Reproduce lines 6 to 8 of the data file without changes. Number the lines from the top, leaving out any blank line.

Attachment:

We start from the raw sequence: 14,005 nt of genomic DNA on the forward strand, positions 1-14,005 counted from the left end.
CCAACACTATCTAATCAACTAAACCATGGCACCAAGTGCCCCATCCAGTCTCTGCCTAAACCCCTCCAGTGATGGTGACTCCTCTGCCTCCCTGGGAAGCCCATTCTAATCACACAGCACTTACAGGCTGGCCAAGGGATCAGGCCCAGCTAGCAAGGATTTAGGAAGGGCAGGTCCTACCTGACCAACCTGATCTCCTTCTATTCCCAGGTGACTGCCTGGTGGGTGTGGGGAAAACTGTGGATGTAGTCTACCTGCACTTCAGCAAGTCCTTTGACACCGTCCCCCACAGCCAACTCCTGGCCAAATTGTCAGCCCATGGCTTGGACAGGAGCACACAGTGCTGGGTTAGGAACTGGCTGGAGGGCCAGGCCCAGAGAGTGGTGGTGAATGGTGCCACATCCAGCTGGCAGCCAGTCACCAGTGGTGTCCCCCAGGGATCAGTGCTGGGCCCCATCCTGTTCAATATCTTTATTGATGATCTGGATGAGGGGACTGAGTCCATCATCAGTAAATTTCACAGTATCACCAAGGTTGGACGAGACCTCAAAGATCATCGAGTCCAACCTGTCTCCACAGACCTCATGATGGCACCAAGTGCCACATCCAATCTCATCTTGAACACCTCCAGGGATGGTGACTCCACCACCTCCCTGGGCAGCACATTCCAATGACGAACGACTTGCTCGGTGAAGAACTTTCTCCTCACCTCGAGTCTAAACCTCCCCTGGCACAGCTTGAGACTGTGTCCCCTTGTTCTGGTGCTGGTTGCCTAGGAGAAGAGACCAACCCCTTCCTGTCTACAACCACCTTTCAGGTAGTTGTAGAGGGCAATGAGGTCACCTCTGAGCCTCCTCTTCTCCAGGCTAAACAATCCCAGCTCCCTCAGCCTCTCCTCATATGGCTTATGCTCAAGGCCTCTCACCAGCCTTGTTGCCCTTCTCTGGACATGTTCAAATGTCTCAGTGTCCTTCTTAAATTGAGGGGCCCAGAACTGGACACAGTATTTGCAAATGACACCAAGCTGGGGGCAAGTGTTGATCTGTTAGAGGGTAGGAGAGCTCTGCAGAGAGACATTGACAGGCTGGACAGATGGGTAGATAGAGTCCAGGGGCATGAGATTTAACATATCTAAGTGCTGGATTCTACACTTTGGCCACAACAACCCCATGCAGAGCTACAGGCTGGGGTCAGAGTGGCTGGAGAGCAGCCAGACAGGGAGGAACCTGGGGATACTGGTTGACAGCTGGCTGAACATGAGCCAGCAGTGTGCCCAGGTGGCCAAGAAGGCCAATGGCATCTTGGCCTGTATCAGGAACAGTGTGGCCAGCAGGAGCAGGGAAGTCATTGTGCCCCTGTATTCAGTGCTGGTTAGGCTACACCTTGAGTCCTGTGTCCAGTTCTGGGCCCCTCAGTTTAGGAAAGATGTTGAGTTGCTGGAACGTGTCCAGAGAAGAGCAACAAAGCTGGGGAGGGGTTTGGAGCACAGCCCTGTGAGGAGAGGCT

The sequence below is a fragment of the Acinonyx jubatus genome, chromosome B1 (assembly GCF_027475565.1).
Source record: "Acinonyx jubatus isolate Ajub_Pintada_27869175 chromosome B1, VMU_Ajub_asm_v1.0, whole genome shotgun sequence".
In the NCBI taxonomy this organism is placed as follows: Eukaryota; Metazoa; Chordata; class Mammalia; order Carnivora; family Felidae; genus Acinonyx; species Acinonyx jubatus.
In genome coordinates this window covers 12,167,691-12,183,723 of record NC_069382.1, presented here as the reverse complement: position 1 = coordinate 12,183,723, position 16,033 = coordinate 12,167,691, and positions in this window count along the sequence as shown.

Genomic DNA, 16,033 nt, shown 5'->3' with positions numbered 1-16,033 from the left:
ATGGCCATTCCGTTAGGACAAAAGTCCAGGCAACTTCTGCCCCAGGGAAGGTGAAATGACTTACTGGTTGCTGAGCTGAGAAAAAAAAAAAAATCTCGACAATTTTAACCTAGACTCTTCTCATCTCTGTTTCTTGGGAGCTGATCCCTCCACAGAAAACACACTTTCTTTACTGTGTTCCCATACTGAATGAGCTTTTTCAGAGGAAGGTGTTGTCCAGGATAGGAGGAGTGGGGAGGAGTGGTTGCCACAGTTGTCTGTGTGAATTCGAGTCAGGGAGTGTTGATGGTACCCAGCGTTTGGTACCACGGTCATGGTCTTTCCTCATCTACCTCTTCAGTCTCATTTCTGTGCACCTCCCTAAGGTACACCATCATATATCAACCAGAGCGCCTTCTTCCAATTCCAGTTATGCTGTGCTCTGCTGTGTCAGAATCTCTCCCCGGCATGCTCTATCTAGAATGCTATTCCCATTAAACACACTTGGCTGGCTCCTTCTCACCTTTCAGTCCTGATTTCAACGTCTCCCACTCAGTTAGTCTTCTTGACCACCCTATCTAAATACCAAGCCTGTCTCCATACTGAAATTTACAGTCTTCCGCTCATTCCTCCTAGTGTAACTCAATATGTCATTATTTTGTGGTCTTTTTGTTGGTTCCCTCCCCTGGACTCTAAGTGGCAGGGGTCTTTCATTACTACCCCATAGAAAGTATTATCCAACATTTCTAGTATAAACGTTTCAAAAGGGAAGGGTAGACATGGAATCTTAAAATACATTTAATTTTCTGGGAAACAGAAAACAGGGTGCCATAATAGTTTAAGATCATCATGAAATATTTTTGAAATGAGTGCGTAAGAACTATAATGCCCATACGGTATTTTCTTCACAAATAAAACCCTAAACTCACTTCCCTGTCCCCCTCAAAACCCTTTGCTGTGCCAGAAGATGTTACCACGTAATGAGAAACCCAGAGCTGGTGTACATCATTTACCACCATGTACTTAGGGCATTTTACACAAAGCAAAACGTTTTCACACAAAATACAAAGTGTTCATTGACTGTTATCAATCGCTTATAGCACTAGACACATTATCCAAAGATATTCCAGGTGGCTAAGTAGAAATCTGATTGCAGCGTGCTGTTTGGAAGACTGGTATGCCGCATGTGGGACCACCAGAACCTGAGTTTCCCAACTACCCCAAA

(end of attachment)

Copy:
In genome coordinates this window covers 12,167,691-12,183,723 of record NC_069382.1, presented here as the reverse complement: position 1 = coordinate 12,183,723, position 16,033 = coordinate 12,167,691, and positions in this window count along the sequence as shown.

Genomic DNA, 16,033 nt, shown 5'->3' with positions numbered 1-16,033 from the left:
ATGGCCATTCCGTTAGGACAAAAGTCCAGGCAACTTCTGCCCCAGGGAAGGTGAAATGACTTACTGGTTGCTGAGCTGAGAAAAAAAAAAAAATCTCGACAATTTTAACCTAGACTCTTCTCATCTCTGTTTCTTGGGAGCTGATCCCTCCACAGAAAACACACTTTCTTTACTGTGTTCCCATACTGAATGAGCTTTTTCAGAGGAAGGTGTTGTCCAGGATAGGAGGAGTGGGGAGGAGTGGTTGCCACAGTTGTCTGTGTGAATTCGAGTCAGGGAGTGTTGATGGTACCCAGCGTTTGGTACCACGGTCATGGTCTTTCCTCATCTACCTCTTCAGTCTCATTTCTGTGCACCTCCCTAAGGTACACCATCATATATCAACCAGAGCGCCTTCTTCCAATTCCAGTTATGCTGTGCTCTGCTGTGTCAGAATCTCTCCCCGGCATGCTCTATCTAGAATGCTATTCCCATTAAACACACTTGGCTGGCTCCTTCTCACCTTTCAGTCCTGATTTCAACGTCTCCCACTCAGTTAGTCTTCTTGACCACCCTATCTAAATACCAAGCCTGTCTCCATACTGAAATTTACAGTCTTCCGCTCATTCCTCCTAGTGTAACTCAATATGTCATTATTTTGTGGTCTTTTTGTTGGTTCCCTCCCCTGGACTCTAAGTGGCAGGGGTCTTTCATTACTACCCCATAGAAAGTATTATCCAACATTTCTAGTATAAACGTTTCAAAAGGGAAGGGTAGACATGGAATCTTAAAATACATTTAATTTTCTGGGAAACAGAAAACAGGGTGCCATAATAGTTTAAGATCATCATGAAATATTTTTGAAATGAGTGCGTAAGAACTATAATGCCCATACGGTATTTTCTTCACAAATAAAACCCTAAACTCACTTCCCTGTCCCCCTCAAAACCCTTTGCTGTGCCAGAAGATGTTACCACGTAATGAGAAACCCAGAGCTGGTGTACATCATTTACCACCATGTACTTAGGGCATTTTACACAAAGCAAAACGTTTTCACACAAAATACAAAGTGTTCATTGACTGTTATCAATCGCTTATAGCACTAGACACATTATCCAAAGATATTCCAGGTGGCTAAGTAGAAATCTGATTGCAGCGTGCTGTTTGGAAGACTGGTATGCCGCATGTGGGACCACCAGAACCTGAGTTTCCCAACTACCCCAAA